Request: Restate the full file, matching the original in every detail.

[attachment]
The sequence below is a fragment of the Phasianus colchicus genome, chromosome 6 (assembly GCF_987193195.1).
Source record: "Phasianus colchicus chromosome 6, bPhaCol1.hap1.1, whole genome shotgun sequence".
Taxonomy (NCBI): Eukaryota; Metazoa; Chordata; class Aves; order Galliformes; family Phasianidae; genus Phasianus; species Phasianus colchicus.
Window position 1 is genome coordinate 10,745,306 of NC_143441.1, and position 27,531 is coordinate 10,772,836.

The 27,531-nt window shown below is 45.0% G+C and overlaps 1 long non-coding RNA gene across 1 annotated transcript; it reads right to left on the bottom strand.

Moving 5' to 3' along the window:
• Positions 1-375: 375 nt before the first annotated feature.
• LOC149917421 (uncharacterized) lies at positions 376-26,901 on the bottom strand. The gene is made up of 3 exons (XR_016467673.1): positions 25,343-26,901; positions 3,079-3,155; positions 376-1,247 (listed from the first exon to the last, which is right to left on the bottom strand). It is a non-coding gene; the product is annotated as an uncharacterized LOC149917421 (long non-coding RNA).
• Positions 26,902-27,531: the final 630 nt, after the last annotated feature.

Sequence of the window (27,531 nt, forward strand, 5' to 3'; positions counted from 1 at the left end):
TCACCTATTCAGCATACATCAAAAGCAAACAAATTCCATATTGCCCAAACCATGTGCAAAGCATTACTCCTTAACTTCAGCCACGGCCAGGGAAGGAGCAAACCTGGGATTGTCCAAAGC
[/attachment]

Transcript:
The sequence below is a fragment of the Phasianus colchicus genome, chromosome 6 (assembly GCF_987193195.1).
Source record: "Phasianus colchicus chromosome 6, bPhaCol1.hap1.1, whole genome shotgun sequence".
Taxonomy (NCBI): Eukaryota; Metazoa; Chordata; class Aves; order Galliformes; family Phasianidae; genus Phasianus; species Phasianus colchicus.
Window position 1 is genome coordinate 10,745,306 of NC_143441.1, and position 27,531 is coordinate 10,772,836.

The 27,531-nt window shown below is 45.0% G+C and overlaps 1 long non-coding RNA gene across 1 annotated transcript; it reads right to left on the bottom strand.

Moving 5' to 3' along the window:
• Positions 1-375: 375 nt before the first annotated feature.
• LOC149917421 (uncharacterized) lies at positions 376-26,901 on the bottom strand. The gene is made up of 3 exons (XR_016467673.1): positions 25,343-26,901; positions 3,079-3,155; positions 376-1,247 (listed from the first exon to the last, which is right to left on the bottom strand). It is a non-coding gene; the product is annotated as an uncharacterized LOC149917421 (long non-coding RNA).
• Positions 26,902-27,531: the final 630 nt, after the last annotated feature.

Sequence of the window (27,531 nt, forward strand, 5' to 3'; positions counted from 1 at the left end):
TCACCTATTCAGCATACATCAAAAGCAAACAAATTCCATATTGCCCAAACCATGTGCAAAGCATTACTCCTTAACTTCAGCCACGGCCAGGGAAGGAGCAAACCTGGGATTGTCCAAAGC